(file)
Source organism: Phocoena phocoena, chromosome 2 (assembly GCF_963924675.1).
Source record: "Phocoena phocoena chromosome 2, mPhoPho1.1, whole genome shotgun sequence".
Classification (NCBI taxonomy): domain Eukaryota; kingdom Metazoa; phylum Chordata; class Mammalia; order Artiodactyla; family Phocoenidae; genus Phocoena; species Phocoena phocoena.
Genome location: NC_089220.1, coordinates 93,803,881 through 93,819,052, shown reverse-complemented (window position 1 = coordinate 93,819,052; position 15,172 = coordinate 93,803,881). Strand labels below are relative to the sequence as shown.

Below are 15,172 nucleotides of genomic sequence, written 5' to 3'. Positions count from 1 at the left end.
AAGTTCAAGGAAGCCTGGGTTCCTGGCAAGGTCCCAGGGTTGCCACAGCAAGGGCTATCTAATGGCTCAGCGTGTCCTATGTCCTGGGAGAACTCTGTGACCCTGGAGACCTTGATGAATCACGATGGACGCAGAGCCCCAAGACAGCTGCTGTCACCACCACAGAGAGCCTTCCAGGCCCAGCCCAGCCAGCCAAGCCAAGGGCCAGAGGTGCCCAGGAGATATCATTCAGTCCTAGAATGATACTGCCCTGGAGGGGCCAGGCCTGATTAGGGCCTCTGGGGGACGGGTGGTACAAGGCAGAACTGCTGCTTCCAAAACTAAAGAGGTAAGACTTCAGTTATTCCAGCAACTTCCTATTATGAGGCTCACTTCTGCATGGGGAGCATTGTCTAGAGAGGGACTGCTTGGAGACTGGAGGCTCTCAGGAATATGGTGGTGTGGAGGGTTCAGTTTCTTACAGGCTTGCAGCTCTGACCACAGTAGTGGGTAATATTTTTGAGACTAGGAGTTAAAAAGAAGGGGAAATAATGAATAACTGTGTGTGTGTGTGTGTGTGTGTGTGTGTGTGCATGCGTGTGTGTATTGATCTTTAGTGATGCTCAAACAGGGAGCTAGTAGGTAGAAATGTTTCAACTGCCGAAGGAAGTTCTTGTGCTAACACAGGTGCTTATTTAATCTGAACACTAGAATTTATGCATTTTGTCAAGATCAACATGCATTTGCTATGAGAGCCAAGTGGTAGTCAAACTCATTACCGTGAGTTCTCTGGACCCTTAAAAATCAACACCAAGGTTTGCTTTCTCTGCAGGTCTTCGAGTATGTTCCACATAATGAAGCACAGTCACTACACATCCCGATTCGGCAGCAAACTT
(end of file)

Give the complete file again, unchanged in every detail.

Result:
Source organism: Phocoena phocoena, chromosome 2 (assembly GCF_963924675.1).
Source record: "Phocoena phocoena chromosome 2, mPhoPho1.1, whole genome shotgun sequence".
Classification (NCBI taxonomy): domain Eukaryota; kingdom Metazoa; phylum Chordata; class Mammalia; order Artiodactyla; family Phocoenidae; genus Phocoena; species Phocoena phocoena.
Genome location: NC_089220.1, coordinates 93,803,881 through 93,819,052, shown reverse-complemented (window position 1 = coordinate 93,819,052; position 15,172 = coordinate 93,803,881). Strand labels below are relative to the sequence as shown.

Below are 15,172 nucleotides of genomic sequence, written 5' to 3'. Positions count from 1 at the left end.
AAGTTCAAGGAAGCCTGGGTTCCTGGCAAGGTCCCAGGGTTGCCACAGCAAGGGCTATCTAATGGCTCAGCGTGTCCTATGTCCTGGGAGAACTCTGTGACCCTGGAGACCTTGATGAATCACGATGGACGCAGAGCCCCAAGACAGCTGCTGTCACCACCACAGAGAGCCTTCCAGGCCCAGCCCAGCCAGCCAAGCCAAGGGCCAGAGGTGCCCAGGAGATATCATTCAGTCCTAGAATGATACTGCCCTGGAGGGGCCAGGCCTGATTAGGGCCTCTGGGGGACGGGTGGTACAAGGCAGAACTGCTGCTTCCAAAACTAAAGAGGTAAGACTTCAGTTATTCCAGCAACTTCCTATTATGAGGCTCACTTCTGCATGGGGAGCATTGTCTAGAGAGGGACTGCTTGGAGACTGGAGGCTCTCAGGAATATGGTGGTGTGGAGGGTTCAGTTTCTTACAGGCTTGCAGCTCTGACCACAGTAGTGGGTAATATTTTTGAGACTAGGAGTTAAAAAGAAGGGGAAATAATGAATAACTGTGTGTGTGTGTGTGTGTGTGTGTGTGTGTGCATGCGTGTGTGTATTGATCTTTAGTGATGCTCAAACAGGGAGCTAGTAGGTAGAAATGTTTCAACTGCCGAAGGAAGTTCTTGTGCTAACACAGGTGCTTATTTAATCTGAACACTAGAATTTATGCATTTTGTCAAGATCAACATGCATTTGCTATGAGAGCCAAGTGGTAGTCAAACTCATTACCGTGAGTTCTCTGGACCCTTAAAAATCAACACCAAGGTTTGCTTTCTCTGCAGGTCTTCGAGTATGTTCCACATAATGAAGCACAGTCACTACACATCCCGATTCGGCAGCAAACTT